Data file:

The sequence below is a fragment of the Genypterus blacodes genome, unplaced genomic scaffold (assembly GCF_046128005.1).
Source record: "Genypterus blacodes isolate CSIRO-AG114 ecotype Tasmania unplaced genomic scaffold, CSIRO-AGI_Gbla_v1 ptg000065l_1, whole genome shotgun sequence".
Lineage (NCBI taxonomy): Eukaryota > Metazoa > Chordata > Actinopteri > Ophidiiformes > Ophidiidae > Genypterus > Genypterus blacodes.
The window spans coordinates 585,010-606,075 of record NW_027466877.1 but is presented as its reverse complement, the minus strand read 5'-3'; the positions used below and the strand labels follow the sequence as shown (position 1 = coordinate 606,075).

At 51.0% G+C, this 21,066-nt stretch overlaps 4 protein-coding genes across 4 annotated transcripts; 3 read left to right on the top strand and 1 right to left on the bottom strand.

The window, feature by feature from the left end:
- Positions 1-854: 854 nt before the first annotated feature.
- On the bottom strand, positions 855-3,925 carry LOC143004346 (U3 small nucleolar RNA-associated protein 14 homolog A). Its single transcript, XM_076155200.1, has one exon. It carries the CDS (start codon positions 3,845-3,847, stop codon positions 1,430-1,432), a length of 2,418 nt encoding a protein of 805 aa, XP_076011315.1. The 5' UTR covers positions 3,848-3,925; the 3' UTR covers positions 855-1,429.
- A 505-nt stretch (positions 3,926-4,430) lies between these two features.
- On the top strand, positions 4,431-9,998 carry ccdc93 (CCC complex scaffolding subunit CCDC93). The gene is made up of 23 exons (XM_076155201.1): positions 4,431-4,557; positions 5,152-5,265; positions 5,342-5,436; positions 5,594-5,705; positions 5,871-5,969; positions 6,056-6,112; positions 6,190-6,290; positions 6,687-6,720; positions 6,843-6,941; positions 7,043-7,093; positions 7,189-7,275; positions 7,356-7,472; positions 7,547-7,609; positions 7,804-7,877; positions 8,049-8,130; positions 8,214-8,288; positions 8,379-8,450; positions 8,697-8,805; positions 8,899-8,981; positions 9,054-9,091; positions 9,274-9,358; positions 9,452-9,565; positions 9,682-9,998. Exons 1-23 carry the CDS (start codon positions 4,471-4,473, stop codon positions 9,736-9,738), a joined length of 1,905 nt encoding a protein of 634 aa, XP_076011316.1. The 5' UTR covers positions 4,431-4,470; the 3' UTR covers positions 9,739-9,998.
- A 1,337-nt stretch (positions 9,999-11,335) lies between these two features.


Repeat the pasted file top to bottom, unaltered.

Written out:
The sequence below is a fragment of the Genypterus blacodes genome, unplaced genomic scaffold (assembly GCF_046128005.1).
Source record: "Genypterus blacodes isolate CSIRO-AG114 ecotype Tasmania unplaced genomic scaffold, CSIRO-AGI_Gbla_v1 ptg000065l_1, whole genome shotgun sequence".
Lineage (NCBI taxonomy): Eukaryota > Metazoa > Chordata > Actinopteri > Ophidiiformes > Ophidiidae > Genypterus > Genypterus blacodes.
The window spans coordinates 585,010-606,075 of record NW_027466877.1 but is presented as its reverse complement, the minus strand read 5'-3'; the positions used below and the strand labels follow the sequence as shown (position 1 = coordinate 606,075).

At 51.0% G+C, this 21,066-nt stretch overlaps 4 protein-coding genes across 4 annotated transcripts; 3 read left to right on the top strand and 1 right to left on the bottom strand.

The window, feature by feature from the left end:
- Positions 1-854: 854 nt before the first annotated feature.
- On the bottom strand, positions 855-3,925 carry LOC143004346 (U3 small nucleolar RNA-associated protein 14 homolog A). Its single transcript, XM_076155200.1, has one exon. It carries the CDS (start codon positions 3,845-3,847, stop codon positions 1,430-1,432), a length of 2,418 nt encoding a protein of 805 aa, XP_076011315.1. The 5' UTR covers positions 3,848-3,925; the 3' UTR covers positions 855-1,429.
- A 505-nt stretch (positions 3,926-4,430) lies between these two features.
- On the top strand, positions 4,431-9,998 carry ccdc93 (CCC complex scaffolding subunit CCDC93). The gene is made up of 23 exons (XM_076155201.1): positions 4,431-4,557; positions 5,152-5,265; positions 5,342-5,436; positions 5,594-5,705; positions 5,871-5,969; positions 6,056-6,112; positions 6,190-6,290; positions 6,687-6,720; positions 6,843-6,941; positions 7,043-7,093; positions 7,189-7,275; positions 7,356-7,472; positions 7,547-7,609; positions 7,804-7,877; positions 8,049-8,130; positions 8,214-8,288; positions 8,379-8,450; positions 8,697-8,805; positions 8,899-8,981; positions 9,054-9,091; positions 9,274-9,358; positions 9,452-9,565; positions 9,682-9,998. Exons 1-23 carry the CDS (start codon positions 4,471-4,473, stop codon positions 9,736-9,738), a joined length of 1,905 nt encoding a protein of 634 aa, XP_076011316.1. The 5' UTR covers positions 4,431-4,470; the 3' UTR covers positions 9,739-9,998.
- A 1,337-nt stretch (positions 9,999-11,335) lies between these two features.